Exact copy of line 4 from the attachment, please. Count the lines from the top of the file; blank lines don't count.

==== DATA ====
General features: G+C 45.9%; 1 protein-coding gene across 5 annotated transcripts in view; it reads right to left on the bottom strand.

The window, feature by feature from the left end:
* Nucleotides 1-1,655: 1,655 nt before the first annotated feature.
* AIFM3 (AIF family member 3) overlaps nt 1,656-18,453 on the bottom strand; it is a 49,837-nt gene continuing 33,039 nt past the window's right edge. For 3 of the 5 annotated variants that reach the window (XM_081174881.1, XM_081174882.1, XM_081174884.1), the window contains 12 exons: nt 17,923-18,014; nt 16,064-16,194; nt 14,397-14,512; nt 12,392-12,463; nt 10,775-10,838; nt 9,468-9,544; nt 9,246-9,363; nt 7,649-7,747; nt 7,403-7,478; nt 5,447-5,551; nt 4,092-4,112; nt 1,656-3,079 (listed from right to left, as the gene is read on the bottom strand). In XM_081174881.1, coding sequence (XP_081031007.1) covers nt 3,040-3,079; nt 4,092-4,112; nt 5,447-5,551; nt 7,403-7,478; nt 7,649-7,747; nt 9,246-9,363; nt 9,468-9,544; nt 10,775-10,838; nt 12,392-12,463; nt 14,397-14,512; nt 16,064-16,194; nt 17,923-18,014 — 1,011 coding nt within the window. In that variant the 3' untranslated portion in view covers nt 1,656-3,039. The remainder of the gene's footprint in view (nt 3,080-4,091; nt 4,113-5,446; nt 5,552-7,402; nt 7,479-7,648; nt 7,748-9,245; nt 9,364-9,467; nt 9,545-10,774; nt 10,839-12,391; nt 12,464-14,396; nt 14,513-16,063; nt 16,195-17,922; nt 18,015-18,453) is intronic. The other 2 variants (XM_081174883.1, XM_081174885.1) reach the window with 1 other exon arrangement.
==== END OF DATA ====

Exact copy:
* AIFM3 (AIF family member 3) overlaps nt 1,656-18,453 on the bottom strand; it is a 49,837-nt gene continuing 33,039 nt past the window's right edge. For 3 of the 5 annotated variants that reach the window (XM_081174881.1, XM_081174882.1, XM_081174884.1), the window contains 12 exons: nt 17,923-18,014; nt 16,064-16,194; nt 14,397-14,512; nt 12,392-12,463; nt 10,775-10,838; nt 9,468-9,544; nt 9,246-9,363; nt 7,649-7,747; nt 7,403-7,478; nt 5,447-5,551; nt 4,092-4,112; nt 1,656-3,079 (listed from right to left, as the gene is read on the bottom strand). In XM_081174881.1, coding sequence (XP_081031007.1) covers nt 3,040-3,079; nt 4,092-4,112; nt 5,447-5,551; nt 7,403-7,478; nt 7,649-7,747; nt 9,246-9,363; nt 9,468-9,544; nt 10,775-10,838; nt 12,392-12,463; nt 14,397-14,512; nt 16,064-16,194; nt 17,923-18,014 — 1,011 coding nt within the window. In that variant the 3' untranslated portion in view covers nt 1,656-3,039. The remainder of the gene's footprint in view (nt 3,080-4,091; nt 4,113-5,446; nt 5,552-7,402; nt 7,479-7,648; nt 7,748-9,245; nt 9,364-9,467; nt 9,545-10,774; nt 10,839-12,391; nt 12,464-14,396; nt 14,513-16,063; nt 16,195-17,922; nt 18,015-18,453) is intronic. The other 2 variants (XM_081174883.1, XM_081174885.1) reach the window with 1 other exon arrangement.